If you’re considering in vitro fertilization (IVF), you may have come across talk of frozen embryo transfer, or FET. To continue helping you sort through the alphabet of IVF, we’ll explain FET in this blog and how it might be able to help you achieve the family you want.
What are frozen embryos? As part of your IVF treatment, you will take medications to stimulate production of your eggs. Your doctor will then retrieve the eggs and enable your partner’s sperm to fertilize them in a laboratory dish. Then, your doctor will transfer the fertilized egg, now called an embryo, back into your uterus to start a pregnancy.
Sometimes more embryos are generated than you want to transfer. Medical experts often advise transferring one embryo per attempt to minimize potential pregnancy complications of carrying multiples. Fortunately, technicians can freeze and store (cryopreserve) these remaining IVF embryos for future attempts at pregnancy. These stored embryos can be thawed later and transferred in a procedure called a frozen embryo transfer.
How are embryos frozen? Embryos are prepared for freezing in the IVF lab using a process that removes the liquid inside the cells, replacing it with a protective solution that prevents damage at below freezing temperatures. The embryos are then frozen at very low temperatures that temporarily stop cell functions until the embryos are thawed.
When are embryos thawed? If your fresh IVF cycle was unsuccessful, embryos can be thawed and transferred as soon as a month after the failed cycle. If the cycle was successful and resulted in a live birth, you can wait until you’re ready to have a second child before thawing the remaining embryos. The good news is that embryos can be safely stored for many years without damage at very low temperatures.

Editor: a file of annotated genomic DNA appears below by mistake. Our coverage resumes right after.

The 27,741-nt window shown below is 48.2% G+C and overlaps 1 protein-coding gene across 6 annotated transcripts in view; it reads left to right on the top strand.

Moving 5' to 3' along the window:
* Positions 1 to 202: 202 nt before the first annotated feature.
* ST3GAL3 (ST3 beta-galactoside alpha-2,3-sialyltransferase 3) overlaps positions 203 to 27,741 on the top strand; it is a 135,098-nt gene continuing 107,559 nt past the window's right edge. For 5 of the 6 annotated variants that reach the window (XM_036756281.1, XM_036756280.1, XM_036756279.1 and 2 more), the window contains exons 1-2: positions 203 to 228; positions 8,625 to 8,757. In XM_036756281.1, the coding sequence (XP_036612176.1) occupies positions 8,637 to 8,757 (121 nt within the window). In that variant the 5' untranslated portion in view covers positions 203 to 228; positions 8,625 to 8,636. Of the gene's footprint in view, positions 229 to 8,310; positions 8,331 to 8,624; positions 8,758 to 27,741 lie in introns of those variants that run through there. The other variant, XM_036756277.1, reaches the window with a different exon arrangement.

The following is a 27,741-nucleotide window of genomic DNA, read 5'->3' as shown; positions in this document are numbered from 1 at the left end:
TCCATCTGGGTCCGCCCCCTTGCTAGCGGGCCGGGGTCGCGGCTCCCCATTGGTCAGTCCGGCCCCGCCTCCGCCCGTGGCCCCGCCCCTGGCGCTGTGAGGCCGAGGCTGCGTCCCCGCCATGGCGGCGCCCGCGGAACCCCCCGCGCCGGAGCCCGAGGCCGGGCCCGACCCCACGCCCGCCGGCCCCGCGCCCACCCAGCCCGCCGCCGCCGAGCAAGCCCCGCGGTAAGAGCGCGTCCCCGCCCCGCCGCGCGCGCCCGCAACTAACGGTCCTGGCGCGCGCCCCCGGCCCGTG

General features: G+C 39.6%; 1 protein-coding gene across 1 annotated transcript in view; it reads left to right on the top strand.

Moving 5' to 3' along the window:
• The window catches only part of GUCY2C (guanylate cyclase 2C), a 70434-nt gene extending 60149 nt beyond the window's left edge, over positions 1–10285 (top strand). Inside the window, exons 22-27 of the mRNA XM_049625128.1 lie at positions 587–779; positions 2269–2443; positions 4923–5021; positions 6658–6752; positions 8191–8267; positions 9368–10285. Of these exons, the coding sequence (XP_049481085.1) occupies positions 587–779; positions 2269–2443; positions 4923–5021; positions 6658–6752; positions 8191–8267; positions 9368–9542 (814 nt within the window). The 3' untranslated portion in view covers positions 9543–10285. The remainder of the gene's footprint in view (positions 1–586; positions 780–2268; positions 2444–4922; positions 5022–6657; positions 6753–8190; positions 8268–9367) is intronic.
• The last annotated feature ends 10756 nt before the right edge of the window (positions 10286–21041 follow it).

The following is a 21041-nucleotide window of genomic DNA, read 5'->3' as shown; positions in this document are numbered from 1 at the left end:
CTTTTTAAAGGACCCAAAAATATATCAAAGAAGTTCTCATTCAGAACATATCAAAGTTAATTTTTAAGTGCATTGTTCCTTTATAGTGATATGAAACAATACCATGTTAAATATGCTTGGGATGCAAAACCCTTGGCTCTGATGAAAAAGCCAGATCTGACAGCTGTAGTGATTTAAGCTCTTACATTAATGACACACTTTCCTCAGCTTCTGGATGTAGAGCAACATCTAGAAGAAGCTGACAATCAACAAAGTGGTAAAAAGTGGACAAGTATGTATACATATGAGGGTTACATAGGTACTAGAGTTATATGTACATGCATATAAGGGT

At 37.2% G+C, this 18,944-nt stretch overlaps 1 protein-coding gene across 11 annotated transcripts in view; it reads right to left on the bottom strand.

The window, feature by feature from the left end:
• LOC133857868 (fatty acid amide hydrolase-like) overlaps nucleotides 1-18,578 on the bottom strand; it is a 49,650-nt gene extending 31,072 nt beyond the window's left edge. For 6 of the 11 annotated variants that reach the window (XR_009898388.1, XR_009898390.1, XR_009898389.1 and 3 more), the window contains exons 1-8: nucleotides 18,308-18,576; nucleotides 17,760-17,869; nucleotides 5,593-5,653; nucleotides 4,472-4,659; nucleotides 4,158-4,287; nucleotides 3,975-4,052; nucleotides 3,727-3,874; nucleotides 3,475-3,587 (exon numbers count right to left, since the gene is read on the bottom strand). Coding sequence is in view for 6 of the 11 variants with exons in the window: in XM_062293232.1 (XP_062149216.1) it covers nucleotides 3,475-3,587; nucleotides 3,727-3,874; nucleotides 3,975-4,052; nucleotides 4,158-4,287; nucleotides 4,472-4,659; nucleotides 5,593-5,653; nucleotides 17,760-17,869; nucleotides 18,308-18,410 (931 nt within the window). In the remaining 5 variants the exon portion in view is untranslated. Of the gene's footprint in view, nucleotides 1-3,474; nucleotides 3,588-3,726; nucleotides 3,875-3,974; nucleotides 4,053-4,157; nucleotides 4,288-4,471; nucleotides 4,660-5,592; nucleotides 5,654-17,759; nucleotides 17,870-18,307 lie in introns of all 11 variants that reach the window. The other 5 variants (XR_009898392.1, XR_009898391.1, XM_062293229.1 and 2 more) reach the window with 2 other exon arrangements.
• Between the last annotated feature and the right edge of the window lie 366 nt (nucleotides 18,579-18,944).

What happens in preparation for an FET? In a normal menstrual cycle, the body produces hormones that encourage eggs to grow and ovulate. These hormones also cause the uterine lining to become lush and thick in preparation to receive an embryo if the egg is fertilized. Your doctor will prescribe hormonal medications to prepare your uterine lining for the transfer. Your doctor will monitor your uterine lining by ultrasound to see that it is getting thicker and ready for the embryo transfer.
When your doctor decides you are ready, he will schedule an embryo transfer. Your doctor will discuss with you the number and quality of your embryos and recommend a plan for how many should be thawed and transferred. Depending on the developmental stage at which the embryo was frozen, your embryos may be thawed a day or more in advance to allow them to grow a little more. If your embryo was frozen at a later developmental stage (blastocyst stage), there may be only a few hours between the thaw of the embryo and the transfer.